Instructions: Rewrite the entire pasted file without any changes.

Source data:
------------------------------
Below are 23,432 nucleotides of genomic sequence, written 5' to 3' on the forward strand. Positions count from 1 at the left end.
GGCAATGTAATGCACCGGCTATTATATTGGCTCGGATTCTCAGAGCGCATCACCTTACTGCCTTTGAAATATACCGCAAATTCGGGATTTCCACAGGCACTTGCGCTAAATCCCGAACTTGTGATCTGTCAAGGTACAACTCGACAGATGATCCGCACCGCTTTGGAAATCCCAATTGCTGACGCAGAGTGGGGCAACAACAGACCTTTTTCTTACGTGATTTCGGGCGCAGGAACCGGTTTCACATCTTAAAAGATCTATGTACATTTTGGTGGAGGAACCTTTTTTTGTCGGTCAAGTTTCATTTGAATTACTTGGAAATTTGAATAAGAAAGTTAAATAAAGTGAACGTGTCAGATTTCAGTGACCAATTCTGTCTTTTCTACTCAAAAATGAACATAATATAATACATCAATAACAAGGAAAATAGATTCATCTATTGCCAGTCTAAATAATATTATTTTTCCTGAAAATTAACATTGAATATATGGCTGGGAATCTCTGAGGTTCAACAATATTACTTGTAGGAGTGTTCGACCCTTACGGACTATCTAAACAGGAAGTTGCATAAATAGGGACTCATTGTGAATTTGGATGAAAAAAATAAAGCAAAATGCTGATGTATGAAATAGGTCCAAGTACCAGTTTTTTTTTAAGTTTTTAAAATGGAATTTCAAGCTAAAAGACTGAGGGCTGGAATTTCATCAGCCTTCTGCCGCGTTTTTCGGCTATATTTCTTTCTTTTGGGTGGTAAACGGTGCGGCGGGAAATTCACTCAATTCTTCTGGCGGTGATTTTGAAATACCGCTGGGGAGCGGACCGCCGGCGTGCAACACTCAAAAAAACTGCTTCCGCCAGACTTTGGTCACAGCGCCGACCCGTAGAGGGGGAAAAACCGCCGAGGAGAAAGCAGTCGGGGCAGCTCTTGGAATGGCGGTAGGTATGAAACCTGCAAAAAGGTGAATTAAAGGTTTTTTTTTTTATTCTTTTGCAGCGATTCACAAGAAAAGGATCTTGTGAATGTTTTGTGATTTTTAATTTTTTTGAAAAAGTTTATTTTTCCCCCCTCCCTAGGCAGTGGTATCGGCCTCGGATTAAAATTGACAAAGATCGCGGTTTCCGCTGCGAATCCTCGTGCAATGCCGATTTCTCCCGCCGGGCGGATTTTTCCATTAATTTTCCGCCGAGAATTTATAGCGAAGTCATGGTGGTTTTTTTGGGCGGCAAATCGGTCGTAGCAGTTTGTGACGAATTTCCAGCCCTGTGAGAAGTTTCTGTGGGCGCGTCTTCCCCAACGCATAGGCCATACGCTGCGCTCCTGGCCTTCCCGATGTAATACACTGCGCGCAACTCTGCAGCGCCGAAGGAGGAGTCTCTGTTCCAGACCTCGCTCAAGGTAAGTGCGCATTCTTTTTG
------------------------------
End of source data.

Below are 23,432 nucleotides of genomic sequence, written 5' to 3' on the forward strand. Positions count from 1 at the left end.
GGCAATGTAATGCACCGGCTATTATATTGGCTCGGATTCTCAGAGCGCATCACCTTACTGCCTTTGAAATATACCGCAAATTCGGGATTTCCACAGGCACTTGCGCTAAATCCCGAACTTGTGATCTGTCAAGGTACAACTCGACAGATGATCCGCACCGCTTTGGAAATCCCAATTGCTGACGCAGAGTGGGGCAACAACAGACCTTTTTCTTACGTGATTTCGGGCGCAGGAACCGGTTTCACATCTTAAAAGATCTATGTACATTTTGGTGGAGGAACCTTTTTTTGTCGGTCAAGTTTCATTTGAATTACTTGGAAATTTGAATAAGAAAGTTAAATAAAGTGAACGTGTCAGATTTCAGTGACCAATTCTGTCTTTTCTACTCAAAAATGAACATAATATAATACATCAATAACAAGGAAAATAGATTCATCTATTGCCAGTCTAAATAATATTATTTTTCCTGAAAATTAACATTGAATATATGGCTGGGAATCTCTGAGGTTCAACAATATTACTTGTAGGAGTGTTCGACCCTTACGGACTATCTAAACAGGAAGTTGCATAAATAGGGACTCATTGTGAATTTGGATGAAAAAAATAAAGCAAAATGCTGATGTATGAAATAGGTCCAAGTACCAGTTTTTTTTTAAGTTTTTAAAATGGAATTTCAAGCTAAAAGACTGAGGGCTGGAATTTCATCAGCCTTCTGCCGCGTTTTTCGGCTATATTTCTTTCTTTTGGGTGGTAAACGGTGCGGCGGGAAATTCACTCAATTCTTCTGGCGGTGATTTTGAAATACCGCTGGGGAGCGGACCGCCGGCGTGCAACACTCAAAAAAACTGCTTCCGCCAGACTTTGGTCACAGCGCCGACCCGTAGAGGGGGAAAAACCGCCGAGGAGAAAGCAGTCGGGGCAGCTCTTGGAATGGCGGTAGGTATGAAACCTGCAAAAAGGTGAATTAAAGGTTTTTTTTTTTATTCTTTTGCAGCGATTCACAAGAAAAGGATCTTGTGAATGTTTTGTGATTTTTAATTTTTTTGAAAAAGTTTATTTTTCCCCCCTCCCTAGGCAGTGGTATCGGCCTCGGATTAAAATTGACAAAGATCGCGGTTTCCGCTGCGAATCCTCGTGCAATGCCGATTTCTCCCGCCGGGCGGATTTTTCCATTAATTTTCCGCCGAGAATTTATAGCGAAGTCATGGTGGTTTTTTTGGGCGGCAAATCGGTCGTAGCAGTTTGTGACGAATTTCCAGCCCTGTGAGAAGTTTCTGTGGGCGCGTCTTCCCCAACGCATAGGCCATACGCTGCGCTCCTGGCCTTCCCGATGTAATACACTGCGCGCAACTCTGCAGCGCCGAAGGAGGAGTCTCTGTTCCAGACCTCGCTCAAGGTAAGTGCGCATTCTTTTTG